“If you like the way she looks, you’re gonna love the ride,” he laughed. We climbed into the back of the Blazer which had bench seating all the way around. There was room enough for 10 so the six of us were quite comfortable. Because the desert got cold at night, Brian had a stack of blankets ready for us. They came in handy on the way back.

The Blazer’s back end was covered with tightly pulled beige tarp all around, except for a clear strip of tarp at eye level so we could see the landscape as we rode. As we turned onto the highway, the V8 engine got louder and the wind hitting the tarp was fierce, but we loved it. The sun was beginning to dip behind the foothills as we made our way to the Four Peaks Wilderness Area inside Tonto National Forest.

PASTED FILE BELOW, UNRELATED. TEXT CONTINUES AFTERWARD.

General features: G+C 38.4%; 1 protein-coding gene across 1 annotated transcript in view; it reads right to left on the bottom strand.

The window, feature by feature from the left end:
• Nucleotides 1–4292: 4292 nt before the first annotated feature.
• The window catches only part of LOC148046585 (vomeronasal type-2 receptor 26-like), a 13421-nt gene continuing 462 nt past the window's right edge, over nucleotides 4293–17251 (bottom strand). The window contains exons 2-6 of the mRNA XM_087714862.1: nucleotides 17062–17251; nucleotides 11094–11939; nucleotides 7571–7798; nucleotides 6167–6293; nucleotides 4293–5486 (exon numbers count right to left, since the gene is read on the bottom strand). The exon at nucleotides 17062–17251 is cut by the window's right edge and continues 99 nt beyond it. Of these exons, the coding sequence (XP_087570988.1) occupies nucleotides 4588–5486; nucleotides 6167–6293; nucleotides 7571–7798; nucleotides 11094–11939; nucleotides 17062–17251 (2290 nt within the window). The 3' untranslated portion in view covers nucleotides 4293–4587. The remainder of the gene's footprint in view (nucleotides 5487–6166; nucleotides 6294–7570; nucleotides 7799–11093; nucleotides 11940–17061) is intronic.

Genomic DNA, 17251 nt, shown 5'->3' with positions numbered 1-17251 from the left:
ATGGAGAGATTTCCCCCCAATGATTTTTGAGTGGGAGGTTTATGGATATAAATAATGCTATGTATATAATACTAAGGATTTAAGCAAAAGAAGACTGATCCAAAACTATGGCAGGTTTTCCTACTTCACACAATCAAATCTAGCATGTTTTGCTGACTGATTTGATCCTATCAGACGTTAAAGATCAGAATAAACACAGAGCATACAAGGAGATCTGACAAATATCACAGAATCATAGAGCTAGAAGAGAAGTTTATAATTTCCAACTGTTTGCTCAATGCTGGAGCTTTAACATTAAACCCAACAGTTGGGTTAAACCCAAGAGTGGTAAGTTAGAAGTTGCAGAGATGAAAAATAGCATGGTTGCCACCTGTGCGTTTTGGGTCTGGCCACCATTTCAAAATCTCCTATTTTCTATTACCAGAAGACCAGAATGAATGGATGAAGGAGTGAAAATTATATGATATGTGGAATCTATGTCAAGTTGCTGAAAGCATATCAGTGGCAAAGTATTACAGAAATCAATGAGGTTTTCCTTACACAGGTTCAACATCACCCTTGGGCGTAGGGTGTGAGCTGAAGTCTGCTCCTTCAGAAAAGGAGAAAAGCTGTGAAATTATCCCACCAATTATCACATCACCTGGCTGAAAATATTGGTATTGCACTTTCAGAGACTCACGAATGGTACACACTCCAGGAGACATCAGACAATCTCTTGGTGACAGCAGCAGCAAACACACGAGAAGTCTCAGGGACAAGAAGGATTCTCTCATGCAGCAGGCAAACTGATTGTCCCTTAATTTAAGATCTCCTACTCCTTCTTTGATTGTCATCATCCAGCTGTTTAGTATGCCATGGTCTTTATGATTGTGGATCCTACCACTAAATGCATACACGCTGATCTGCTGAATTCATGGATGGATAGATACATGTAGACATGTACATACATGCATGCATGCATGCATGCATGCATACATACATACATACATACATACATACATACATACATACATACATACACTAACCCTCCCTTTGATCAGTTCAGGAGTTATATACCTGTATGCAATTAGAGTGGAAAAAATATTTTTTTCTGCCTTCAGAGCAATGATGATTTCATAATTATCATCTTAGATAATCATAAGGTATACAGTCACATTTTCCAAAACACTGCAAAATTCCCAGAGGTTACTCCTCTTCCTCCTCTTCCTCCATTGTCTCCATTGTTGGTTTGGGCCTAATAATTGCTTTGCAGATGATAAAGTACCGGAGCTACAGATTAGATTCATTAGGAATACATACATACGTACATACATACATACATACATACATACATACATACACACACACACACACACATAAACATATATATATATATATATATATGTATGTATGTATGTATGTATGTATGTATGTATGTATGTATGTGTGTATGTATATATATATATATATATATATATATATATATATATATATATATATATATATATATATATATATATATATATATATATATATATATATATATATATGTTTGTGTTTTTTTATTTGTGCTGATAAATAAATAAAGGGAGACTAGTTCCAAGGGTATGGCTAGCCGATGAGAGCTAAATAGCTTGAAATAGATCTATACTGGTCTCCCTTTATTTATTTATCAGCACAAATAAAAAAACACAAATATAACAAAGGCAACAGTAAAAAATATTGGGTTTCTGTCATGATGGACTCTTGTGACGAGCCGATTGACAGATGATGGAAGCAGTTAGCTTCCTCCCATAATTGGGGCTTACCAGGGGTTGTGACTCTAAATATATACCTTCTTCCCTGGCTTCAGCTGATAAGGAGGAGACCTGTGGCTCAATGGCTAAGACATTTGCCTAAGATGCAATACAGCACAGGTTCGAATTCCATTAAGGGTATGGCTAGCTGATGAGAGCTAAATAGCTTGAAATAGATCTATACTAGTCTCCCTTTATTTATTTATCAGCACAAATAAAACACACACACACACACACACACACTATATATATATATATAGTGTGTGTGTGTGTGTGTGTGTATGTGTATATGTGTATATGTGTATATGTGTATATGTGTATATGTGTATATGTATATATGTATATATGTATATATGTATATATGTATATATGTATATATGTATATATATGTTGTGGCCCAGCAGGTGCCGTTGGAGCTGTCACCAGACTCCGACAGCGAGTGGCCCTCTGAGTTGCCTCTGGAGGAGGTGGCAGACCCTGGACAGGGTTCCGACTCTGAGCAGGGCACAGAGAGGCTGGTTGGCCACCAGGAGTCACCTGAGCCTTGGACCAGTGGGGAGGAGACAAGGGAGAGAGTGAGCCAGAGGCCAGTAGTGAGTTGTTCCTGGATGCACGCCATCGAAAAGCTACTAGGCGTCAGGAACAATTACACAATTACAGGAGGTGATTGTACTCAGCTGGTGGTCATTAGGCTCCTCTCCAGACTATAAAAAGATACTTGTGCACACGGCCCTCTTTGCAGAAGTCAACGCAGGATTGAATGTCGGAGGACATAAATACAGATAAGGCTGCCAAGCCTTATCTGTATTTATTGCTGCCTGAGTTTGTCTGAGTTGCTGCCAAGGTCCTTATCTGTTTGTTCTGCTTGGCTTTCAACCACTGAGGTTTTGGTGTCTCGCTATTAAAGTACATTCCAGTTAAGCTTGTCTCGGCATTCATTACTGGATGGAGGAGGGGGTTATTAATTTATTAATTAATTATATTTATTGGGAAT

We were on Stellar Adventures’ Dark Sky tour. Stellar Adventures is an Arizona ATV-UTV company that takes people on off-road tours of the Arizona desert during the day and astronomy tours at night. At the end of our hour-long drive, we pulled up to a trailhead where we met Aaron Boyd, a research analyst at the School of Earth and Space Exploration at Arizona State University. Boyd had already set up a telescope.

“Who knows where the North Star is?” he asked. I thought I knew, but in the total darkness of the desert, there were so many stars twinkling above, we couldn’t find it. Boyd circled it and the Big Dipper constellation with a laser pointer.